Psychotherapy and the Everyday Life: A Guide for the Puzzled Consumer

Author(s) : Emily Budick, Author(s) : Rami Aronzon

Psychotherapy and the Everyday Life: A Guide for the Puzzled Consumer

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Psychoanalytic psychotherapy is in every way a perplexing business. Through a frank dialogue between a former patient and her former therapist Psychotherapy and the Everyday Life introduces psychodynamic therapy to prospective and beginning patients. It addresses individuals who are seeking psychological help and wish to determine whether this particular form of psychotherapy is appropriate for them. It is also intended for those whose therapy is already underway, to assist them in furthering understanding and clarifying their experience so that they can better avail themselves of what it has to offer. The book can also serve as a reminder to novice professionals (and perhaps some more experienced professionals as well) concerning what psychotherapy feels like from the patient's point of view and what complexities of response and intention lie behind the therapist's interventions. [It] is not meant to substitute for the psychodynamic conversation that is therapy itself. Rather, it is an attempt, in straightforward, non-professional language, to help facilitate the clinical experience.

Reviews and Endorsements

'An original and welcome contribution to help one navigate through the choice of and commitment to psychodynamic therapy. In a flowing, well-written and easy to understand style, this "Guide for the Puzzled" is a rewarding tool and guidebook for the psychotherapy consumer in thinking through whether, why, how to and in which direction to proceed in embarking on the journey towards "Self" help, understanding and discovery.'
- Aryeh Maidenbaum, PhD, Director, New York Center for Jungian Studies

'Psychotherapy and the Everyday Life is truly a marvelous achievement. It is a book on psychotherapy that makes it possible to understand this impossible vocation and the often indescribable efforts of the therapeutic couple to understand, appreciate and influence the life and character of at least one of them. It makes the major technical terms and theoretical underpinnings of the process accessible to prospective patients, the curious public, advanced students and professionals alike. And it accomplishes this all in a manner and language that are elegant, precise, eminently down to earth, experience-near, and above all, highly readable and fascinating.'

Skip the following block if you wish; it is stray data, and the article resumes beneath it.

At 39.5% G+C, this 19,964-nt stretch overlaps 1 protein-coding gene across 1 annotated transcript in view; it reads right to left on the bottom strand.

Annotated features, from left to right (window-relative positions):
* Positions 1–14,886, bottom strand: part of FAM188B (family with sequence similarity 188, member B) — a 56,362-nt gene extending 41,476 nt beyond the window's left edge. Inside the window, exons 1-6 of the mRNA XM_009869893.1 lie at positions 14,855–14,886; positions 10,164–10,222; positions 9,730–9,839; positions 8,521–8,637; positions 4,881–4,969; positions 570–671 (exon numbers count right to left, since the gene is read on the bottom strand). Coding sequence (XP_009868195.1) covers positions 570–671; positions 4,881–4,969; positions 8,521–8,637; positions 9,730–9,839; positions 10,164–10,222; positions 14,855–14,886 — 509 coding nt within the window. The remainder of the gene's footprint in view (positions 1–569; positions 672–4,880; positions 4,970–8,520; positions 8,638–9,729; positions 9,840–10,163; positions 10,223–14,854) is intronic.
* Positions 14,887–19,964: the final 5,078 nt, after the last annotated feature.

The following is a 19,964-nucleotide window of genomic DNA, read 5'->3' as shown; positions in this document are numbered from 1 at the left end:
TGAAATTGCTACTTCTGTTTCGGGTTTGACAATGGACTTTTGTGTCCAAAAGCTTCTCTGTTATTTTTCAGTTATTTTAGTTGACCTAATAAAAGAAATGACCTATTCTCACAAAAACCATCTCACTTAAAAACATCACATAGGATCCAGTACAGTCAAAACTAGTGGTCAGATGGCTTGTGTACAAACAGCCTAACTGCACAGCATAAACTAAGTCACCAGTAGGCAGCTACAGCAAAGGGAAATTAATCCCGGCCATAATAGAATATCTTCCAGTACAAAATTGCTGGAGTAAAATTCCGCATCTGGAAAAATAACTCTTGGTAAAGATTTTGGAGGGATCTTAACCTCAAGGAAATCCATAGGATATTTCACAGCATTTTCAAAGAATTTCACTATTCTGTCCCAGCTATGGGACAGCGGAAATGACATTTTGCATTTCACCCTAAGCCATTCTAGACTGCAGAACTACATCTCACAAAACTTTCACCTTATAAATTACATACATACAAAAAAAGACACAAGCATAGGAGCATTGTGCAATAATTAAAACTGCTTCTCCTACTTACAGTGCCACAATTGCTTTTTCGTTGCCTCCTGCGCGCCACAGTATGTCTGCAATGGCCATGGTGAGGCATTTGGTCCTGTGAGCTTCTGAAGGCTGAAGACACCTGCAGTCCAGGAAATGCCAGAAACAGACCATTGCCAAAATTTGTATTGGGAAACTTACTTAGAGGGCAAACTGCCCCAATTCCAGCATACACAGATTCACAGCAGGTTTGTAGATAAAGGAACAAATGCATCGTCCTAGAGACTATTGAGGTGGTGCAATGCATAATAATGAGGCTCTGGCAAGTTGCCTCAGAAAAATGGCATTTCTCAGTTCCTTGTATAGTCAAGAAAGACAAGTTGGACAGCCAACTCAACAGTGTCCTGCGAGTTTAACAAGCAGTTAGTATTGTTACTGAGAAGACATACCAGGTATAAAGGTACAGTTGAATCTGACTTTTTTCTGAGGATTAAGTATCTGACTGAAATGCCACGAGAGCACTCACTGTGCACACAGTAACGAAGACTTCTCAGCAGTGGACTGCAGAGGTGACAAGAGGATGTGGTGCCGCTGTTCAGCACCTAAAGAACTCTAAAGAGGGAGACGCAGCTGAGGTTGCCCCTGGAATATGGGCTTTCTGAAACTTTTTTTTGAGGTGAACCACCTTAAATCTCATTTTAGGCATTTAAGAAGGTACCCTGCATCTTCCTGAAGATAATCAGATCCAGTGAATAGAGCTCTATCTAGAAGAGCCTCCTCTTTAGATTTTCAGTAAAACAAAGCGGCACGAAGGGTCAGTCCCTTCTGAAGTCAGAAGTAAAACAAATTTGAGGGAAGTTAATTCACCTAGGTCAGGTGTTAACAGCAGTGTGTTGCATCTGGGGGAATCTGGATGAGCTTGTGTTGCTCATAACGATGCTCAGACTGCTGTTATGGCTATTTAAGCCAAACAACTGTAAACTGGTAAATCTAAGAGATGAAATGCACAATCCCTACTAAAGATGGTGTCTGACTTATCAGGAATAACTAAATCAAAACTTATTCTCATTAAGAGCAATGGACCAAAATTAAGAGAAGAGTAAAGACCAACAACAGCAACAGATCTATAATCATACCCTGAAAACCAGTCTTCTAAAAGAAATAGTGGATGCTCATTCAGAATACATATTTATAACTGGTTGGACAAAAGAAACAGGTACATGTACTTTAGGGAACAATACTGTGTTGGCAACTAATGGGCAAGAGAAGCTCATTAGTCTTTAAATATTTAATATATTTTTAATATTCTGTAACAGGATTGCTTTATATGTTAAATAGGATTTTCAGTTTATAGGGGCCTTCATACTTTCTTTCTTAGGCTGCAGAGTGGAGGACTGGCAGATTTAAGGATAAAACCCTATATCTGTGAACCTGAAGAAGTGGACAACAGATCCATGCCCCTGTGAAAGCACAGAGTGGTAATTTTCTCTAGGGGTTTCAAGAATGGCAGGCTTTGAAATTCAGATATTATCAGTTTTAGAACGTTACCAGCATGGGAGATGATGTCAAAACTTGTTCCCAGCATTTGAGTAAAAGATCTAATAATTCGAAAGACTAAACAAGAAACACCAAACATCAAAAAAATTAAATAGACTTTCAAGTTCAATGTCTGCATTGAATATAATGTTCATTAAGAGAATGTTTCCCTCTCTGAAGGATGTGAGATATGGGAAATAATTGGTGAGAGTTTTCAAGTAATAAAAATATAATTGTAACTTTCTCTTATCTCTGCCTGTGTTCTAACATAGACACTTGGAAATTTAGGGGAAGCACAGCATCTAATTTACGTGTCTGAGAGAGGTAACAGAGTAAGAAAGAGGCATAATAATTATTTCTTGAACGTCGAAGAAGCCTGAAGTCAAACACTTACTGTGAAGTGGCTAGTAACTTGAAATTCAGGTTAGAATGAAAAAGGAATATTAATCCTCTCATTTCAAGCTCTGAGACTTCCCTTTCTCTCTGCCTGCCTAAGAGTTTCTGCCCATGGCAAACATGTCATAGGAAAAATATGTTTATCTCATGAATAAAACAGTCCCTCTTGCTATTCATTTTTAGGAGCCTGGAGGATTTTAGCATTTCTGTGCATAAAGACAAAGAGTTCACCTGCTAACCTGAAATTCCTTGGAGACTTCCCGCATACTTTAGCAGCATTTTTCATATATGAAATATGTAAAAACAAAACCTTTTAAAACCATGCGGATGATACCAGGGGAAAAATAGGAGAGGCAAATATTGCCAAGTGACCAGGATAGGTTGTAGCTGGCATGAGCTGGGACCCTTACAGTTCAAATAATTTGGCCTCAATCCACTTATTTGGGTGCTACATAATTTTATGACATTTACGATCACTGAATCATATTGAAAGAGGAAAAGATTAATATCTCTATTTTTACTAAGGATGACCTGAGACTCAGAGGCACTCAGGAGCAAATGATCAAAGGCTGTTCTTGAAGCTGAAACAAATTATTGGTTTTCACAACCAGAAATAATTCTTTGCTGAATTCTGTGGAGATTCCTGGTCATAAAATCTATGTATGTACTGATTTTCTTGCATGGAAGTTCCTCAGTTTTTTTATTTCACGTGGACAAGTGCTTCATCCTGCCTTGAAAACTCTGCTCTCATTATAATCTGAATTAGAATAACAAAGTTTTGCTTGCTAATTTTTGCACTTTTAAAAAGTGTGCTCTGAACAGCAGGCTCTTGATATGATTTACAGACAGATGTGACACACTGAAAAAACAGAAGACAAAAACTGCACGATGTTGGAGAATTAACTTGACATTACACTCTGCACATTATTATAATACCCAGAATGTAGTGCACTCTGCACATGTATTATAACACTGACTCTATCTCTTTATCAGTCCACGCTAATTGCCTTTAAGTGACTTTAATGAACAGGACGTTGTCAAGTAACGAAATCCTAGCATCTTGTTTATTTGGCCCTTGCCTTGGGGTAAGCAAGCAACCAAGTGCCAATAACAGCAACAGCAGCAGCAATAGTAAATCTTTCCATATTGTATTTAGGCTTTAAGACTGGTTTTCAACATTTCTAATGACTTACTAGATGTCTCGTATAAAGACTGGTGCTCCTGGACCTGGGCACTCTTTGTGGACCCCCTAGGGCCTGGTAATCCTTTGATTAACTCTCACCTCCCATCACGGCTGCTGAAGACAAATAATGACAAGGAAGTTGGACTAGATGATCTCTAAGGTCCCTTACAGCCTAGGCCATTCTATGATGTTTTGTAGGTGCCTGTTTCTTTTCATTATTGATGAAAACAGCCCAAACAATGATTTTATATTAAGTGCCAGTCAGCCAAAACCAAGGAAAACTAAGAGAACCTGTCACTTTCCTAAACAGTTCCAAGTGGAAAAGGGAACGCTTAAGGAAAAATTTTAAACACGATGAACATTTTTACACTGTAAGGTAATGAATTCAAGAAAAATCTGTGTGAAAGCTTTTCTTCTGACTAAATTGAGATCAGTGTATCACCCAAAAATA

- Shmuel Erlich, Sigmund Freud Professor of Psychoanalysis (Emeritus), The Hebrew University of Jerusalem, Training Analyst and former President, Israel Psychoanalytic Society

'[This] is an original, entertaining, candid and highly readable tour of the experiential fabric as well as the
theoretical basics of psychoanalytic psychotherapy. It is written from the unique perspective of a patient-analyst dyad who have joined their literary forces to reflect on the journey they have travelled together. From this vantage point, it offers an intimate view of "what the process looks and feels like, in particular from the patient's perspective." [It] is therefore, first and foremost, a tale of a psychotherapeutic encounter in which two coffee mugs, given as a gift and left unanalysed and untouched on the analyst's desk, set the plot in motion. Resistance, transference, the dynamic unconscious, therapeutic action and even the emerging neurobiological underpinnings of the talking cure are all examined and woven into the very personal narrative of what transpired and unfolded during that psychotherapy.'
- Yoram Yovell, MD, PhD, Co-Director, Institute for the Study of Affective Neuroscience, Israe

About the Author(s)

Emily Budick, Ph.D., holds the Ann and Joseph Adelman Chair in American Studies at The Hebrew University of Jerusalem, where she is also chair of the Department and coordinator for English literature studies. She has published and edited eight books and numerous essays in the field of literature and cultural studies. Her recent work includes psychoanalytic readings of Israeli as well as American Holocaust fiction. She is also the co-author (with Dr Judith Besserman) of The Jerusalem Diet: Guided Imagery and the Personal Path to Weight Control.

Rami Aronzon, M.D. is a practicing psychiatrist, psychoanalyst, and psychotherapist in Jerusalem, where he is a member of the Israel Psychoanalytic Institute. He teaches and consults at various institutions in Israel, including The Hebrew University and the Hadassah Medical School. For more than two decades he headed outpatient services at Jerusalem's Talbieh Mental Health Center, while serving as well as consultant and supervisory psychiatrist for the Shaar Hanegev Mental Health Clinic of the kibbutz movement. He continues to work summers as a general medical officer in northern Norway.

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